As a first-time buyer, saving for a deposit is a crucial step in the journey towards homeownership. The deposit is a lump sum of money you need to put down when purchasing a property, and it plays a significant role in securing a mortgage.

First Time Buyers FAQs

What is the minimum deposit for a first-time buyer?

This may vary depending on your circumstances, however, for many lenders, your deposit should be at least 5% of the property’s value.

Remember, if you can save more and put down a larger deposit, then typically you should be able to get a lower interest rate on your mortgage.

How much can I borrow?

How much you could borrow would depend on your circumstances. For instance, lenders will undertake affordability checks, with your deposit, and credit history factoring into the decision.

What is a joint mortgage?

A joint mortgage is when you take out a mortgage with someone else. This could be a spouse, partner, friend or family member. Both people on the mortgage will be responsible for payments. Joint mortgages are usually for two people, although some lenders will allow more. Bear in mind that the more people who are on the mortgage, the more people become liable for repayments.

What is LTV?

LTV stands for loan-to-value ratio, and it is the amount of money you can borrow on a mortgage versus the overall worth of your property. For example, if the property you want to buy is worth £200k, and the lender will lend you 90% of its value, the mortgage will be £180,000 and your deposit will need to be £20,000. Most lenders will have a maximum LTV that they are willing to offer.

Should I buy a freehold or leasehold property?

If this is your first time buying a house, you’ll probably come across the terms freehold and leasehold quite a lot in your search. 

Freehold means you own both the property and the land it sits on. Most houses you buy are freehold. Leasehold means that you will own the property but not the land it is on, and it remains this way for the length of your lease with the landowner. Most maisonettes and flats will be leasehold, meaning you will have to pay fees, such as service charges and ground rent.

There are pros and cons to each, which you should consider carefully before making a decision. It can be difficult for properties with short leases to sell on, and some lenders won’t consider a mortgage if the lease has less than 70 years left.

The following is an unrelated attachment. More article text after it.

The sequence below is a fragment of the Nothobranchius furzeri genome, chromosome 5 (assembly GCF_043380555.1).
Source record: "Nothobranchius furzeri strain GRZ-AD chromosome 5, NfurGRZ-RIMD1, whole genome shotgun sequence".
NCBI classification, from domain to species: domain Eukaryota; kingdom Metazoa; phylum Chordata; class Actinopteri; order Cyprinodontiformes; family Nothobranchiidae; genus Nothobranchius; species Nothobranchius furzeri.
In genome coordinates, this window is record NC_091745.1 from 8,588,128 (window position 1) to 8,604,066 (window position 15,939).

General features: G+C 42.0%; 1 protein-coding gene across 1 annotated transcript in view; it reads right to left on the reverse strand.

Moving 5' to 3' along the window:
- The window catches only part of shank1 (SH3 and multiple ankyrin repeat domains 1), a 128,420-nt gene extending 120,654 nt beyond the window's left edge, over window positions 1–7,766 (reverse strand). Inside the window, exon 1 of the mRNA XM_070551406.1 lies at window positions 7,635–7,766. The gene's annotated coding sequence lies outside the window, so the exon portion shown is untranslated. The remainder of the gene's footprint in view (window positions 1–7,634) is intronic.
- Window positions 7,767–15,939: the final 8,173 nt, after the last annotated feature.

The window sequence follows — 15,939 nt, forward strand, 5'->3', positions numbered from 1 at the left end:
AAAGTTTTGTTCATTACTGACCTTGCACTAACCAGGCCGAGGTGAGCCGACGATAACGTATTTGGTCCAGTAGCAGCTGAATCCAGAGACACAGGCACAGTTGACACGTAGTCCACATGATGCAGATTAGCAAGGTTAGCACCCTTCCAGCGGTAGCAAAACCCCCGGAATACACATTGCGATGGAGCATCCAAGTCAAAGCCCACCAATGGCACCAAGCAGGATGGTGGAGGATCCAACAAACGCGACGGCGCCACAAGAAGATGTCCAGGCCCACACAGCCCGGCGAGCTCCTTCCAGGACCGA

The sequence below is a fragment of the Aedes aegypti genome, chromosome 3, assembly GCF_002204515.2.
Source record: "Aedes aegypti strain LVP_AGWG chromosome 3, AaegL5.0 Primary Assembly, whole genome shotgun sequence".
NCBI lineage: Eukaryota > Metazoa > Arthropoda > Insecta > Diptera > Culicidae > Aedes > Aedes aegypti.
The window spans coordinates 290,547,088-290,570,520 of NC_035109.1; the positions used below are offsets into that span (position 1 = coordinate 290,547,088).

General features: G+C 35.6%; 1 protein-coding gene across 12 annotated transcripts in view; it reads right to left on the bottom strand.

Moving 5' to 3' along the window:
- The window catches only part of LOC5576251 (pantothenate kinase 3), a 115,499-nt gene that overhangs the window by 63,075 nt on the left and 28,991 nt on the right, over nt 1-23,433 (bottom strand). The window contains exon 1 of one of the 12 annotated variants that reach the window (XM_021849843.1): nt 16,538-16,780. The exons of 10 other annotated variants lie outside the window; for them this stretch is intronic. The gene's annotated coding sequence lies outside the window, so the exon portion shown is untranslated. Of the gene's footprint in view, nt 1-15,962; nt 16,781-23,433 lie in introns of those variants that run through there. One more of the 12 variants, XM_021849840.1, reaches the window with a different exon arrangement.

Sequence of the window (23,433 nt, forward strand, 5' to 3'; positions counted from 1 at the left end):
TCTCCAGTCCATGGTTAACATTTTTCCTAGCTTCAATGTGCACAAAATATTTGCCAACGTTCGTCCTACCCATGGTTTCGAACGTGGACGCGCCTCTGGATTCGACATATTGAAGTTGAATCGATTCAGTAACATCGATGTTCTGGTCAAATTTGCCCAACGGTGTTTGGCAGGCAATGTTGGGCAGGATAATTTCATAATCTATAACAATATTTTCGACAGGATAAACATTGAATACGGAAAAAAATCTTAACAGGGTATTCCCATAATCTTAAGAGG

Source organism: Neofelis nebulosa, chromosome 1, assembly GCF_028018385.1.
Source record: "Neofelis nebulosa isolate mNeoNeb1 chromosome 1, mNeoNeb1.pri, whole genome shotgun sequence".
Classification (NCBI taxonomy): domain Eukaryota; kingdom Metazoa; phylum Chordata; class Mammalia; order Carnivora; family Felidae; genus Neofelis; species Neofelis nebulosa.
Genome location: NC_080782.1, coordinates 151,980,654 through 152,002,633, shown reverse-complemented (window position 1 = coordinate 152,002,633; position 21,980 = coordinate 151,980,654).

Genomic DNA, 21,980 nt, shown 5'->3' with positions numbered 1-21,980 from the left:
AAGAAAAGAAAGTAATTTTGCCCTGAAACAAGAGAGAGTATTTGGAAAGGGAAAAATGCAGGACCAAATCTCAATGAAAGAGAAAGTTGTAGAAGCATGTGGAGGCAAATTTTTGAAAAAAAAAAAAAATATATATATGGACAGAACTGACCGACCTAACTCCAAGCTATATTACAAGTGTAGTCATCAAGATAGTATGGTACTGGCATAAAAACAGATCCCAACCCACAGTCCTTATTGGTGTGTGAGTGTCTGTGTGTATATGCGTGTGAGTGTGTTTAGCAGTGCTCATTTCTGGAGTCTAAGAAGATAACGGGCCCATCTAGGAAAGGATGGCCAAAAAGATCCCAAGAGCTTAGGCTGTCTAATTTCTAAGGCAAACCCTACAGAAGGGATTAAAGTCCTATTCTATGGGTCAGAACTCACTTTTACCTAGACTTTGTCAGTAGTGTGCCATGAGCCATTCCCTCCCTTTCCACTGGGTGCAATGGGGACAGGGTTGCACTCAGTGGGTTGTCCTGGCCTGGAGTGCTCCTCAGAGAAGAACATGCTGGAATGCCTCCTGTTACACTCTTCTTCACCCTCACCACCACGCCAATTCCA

What is a guarantor mortgage?

You may have come across the term ‘guarantor’ if you have rented in the past. A guarantor is someone who makes repayments if you can’t; in this case, they will repay your mortgage. A guarantor mortgage can be worthwhile exploring if you have no deposit or a very small one, are struggling to find a lender, or want to buy a more expensive house. Of course, you will need someone who is willing to sign as your guarantor. 

Asking someone to be your guarantor is a big commitment on their part, as they will be liable for your monthly mortgage payments if you can’t pay them. If they are then unable to pay, your home may be repossessed. Before committing to a guarantor mortgage, you and your potential guarantor should both seek legal advice.

What is shared ownership?

If buying a home is out of your range at the moment, then a shared ownership scheme may make the prospect more affordable. Shared ownership involves buying a share of a house, then paying rent on the remaining share. If you are able to in the future, you can buy the remaining share.

Shared ownership should be considered carefully before committing. Splitting the ownership of a home may limit who you are able to sell to in the future, and any improvements will need to be approved in advance.

As with any financial commitments, always seek legal advice before becoming tied into a mortgage.

What costs do I need to consider?

Although it will make up the bulk of your payment, your deposit isn’t the only expense you have to consider when buying a home, for the first time or otherwise.

Valuation fee – A valuation is carried out by the lender to determine if your house is worth the amount they are willing to lend you. The fee for a valuation varies between providers.

Survey fee – A survey is different from a valuation because it looks at the structure of the property along with any potential issues. This could include structural or building problems, or restrictions on planning permission. The cost of a survey can vary depending on the level of detail you require.

Arrangement fee – This is the fee you pay to take out a mortgage, and the price will vary among providers. Most will let you add the arrangement fee onto the mortgage itself which, although it sounds better than an upfront payment, means more interest in the long run.

Legal fees – This is the cost for solicitors to handle all the conveyancing involved with your purchase, and can range from £500 to upwards of £1,500.

Broker fees – This is a fee payable if you use a broker to secure your mortgage. Many brokers will earn their fee through a commission with the mortgage provider. Using a specialist mortgage broker can help you get access to more lenders and more favourable rates.

Stamp duty – This is a tax that is payable on any property purchase over £125,000 – or £300,000 if you’re a first time buyer. The rate increases as the value of your property goes up.

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*Note: Do not enter any symbols, commas or letters. Enter simple numbers only. These figures are only illustrative. All mortgages are subject to the applicant(s) meeting the eligibility of the specific lender. An assessment of your needs will be confirmed before a recommendation can be made.